Miami Circle soon open for tours; historic status being weighed Friday
By Marilyn Bowden
The Miami Circle, under consideration this week for listing on the National Register of Historic Places, will soon open to the public for tours organized by the Historical Museum of Southern Florida, officials said.
The site's cultural import was strengthened last week with the announcement that an animal skull found within the boundaries of the limestone circle in December 1998 has been identified as the cranium and beak of a bottlenose dolphin.
These remains and others of a sea turtle and a shark, all deliberately buried, lend weight to the theory that the circle was a council house or similar structure where religious rites may have been practiced, said Bob Carr, director of the Archaeological & Historical Conservancy.
"To find a dolphin is not a great surprise," he said. "We have found dolphin bone fragments before. But this is physical evidence of a spiritual-religious relationship, something rarely encountered in archaeological sites."
Ryan Wheeler, an archaeologist with the Florida Division of Historical Sites, said officials from the National Register of Historic Places will consider listing the Miami Circle during a Friday meeting in Tallahassee. The listing would qualify the site for federal historic preservation grants when funds are available.
Although other sites south of the Miami River have yielded pre-historic artifacts most recently Brickell Park, where human remains were unearthed earlier this year Mr. Wheeler said only the Brickell Point site where the Circle was discovered is included in the nomination.
"The aboriginal site was extremely large," he said. "In historical times it has been carved up and there are questions of ownership. So it's easier to list the Brickell Point site as a separate component."
Brickell Point is owned by the State of Florida, which bought it from developer Michael Baumann in 1999 for $26.7 million after the Circle's discovery stopped construction of a $100 million residential and commercial complex.
For now, though, Mr. Miller said, the Miami Circle Planning Group, the state-appointed body that oversees the landmark, isn't looking for funds. On the agenda for its Nov. 30 meeting are accessibility and security.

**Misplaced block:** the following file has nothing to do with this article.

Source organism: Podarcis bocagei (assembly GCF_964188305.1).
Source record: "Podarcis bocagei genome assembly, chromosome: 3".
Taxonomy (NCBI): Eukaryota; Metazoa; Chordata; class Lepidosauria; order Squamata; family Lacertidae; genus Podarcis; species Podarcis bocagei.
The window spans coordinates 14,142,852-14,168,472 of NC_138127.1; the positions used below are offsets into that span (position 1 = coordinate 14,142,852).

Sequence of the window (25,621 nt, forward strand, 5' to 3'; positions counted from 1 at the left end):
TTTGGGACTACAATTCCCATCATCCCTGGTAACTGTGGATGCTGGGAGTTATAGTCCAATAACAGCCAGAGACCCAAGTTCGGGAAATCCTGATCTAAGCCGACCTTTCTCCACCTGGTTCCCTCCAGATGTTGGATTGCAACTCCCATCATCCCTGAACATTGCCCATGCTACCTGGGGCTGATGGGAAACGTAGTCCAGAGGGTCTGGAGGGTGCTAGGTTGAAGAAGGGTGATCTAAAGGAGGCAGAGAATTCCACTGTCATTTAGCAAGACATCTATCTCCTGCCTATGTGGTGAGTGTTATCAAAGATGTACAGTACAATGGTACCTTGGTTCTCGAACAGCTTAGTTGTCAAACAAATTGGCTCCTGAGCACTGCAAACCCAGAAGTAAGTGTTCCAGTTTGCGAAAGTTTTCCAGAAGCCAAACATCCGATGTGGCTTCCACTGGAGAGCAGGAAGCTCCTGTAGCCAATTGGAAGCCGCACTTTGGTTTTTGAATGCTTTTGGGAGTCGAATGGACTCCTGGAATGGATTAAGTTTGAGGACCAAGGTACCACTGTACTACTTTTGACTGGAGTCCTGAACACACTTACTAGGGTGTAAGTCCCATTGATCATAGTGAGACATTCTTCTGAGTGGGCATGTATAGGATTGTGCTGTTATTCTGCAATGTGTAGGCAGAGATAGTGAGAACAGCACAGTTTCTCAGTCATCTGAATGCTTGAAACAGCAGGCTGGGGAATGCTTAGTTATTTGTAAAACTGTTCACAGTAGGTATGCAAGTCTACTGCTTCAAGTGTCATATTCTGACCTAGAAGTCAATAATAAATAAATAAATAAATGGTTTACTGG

Eventually, the group plans some sort of interpretive center at the site. In the meantime, Dr. Carr announced, the historical museum will sponsor guided tours beginning in January.
"People will be kept away from the sensitive parts of the site," he said. "Most of it is just fill, so it won't have an impact on the Circle itself. We're hoping a boardwalk will be built shortly."
Dr. Wheeler said he and Michael Spring, director of the county's cultural affairs department, will present designs Nov. 30 for a canopied structure to protect the Circle from the elements.
"Mine is frugal," he said, "kind of a tent-like structure. His are for a more elaborate thatched structure."
The chain-link fence surrounding Brickell Point, which has a hole in it near the entrance, also needs attention, Dr. Wheeler said. Holes have been repaired earlier, he said, only to reappear.
"There doesn't seem to be any vandalism involved," he said. "We think they're made by fishermen who want to fish under the bridge.
"That fence was a temporary part of the construction site. It was never meant to be there for several years. We hope to put up something that will become a permanent part of the site."
Dr. Wheeler said the historical museum has a grant for analysis of about 1,000 of the more than 200,000 artifacts so far uncovered in the area. The reconstruction of the dolphin skull by Alison Egart-Berry was part of that undertaking.
Jorge Zamanillo, a curator from the museum, said the skull and other artifacts will be on view in a temporary exhibit in December. A larger, permanent exhibit is slated to open in September 2003.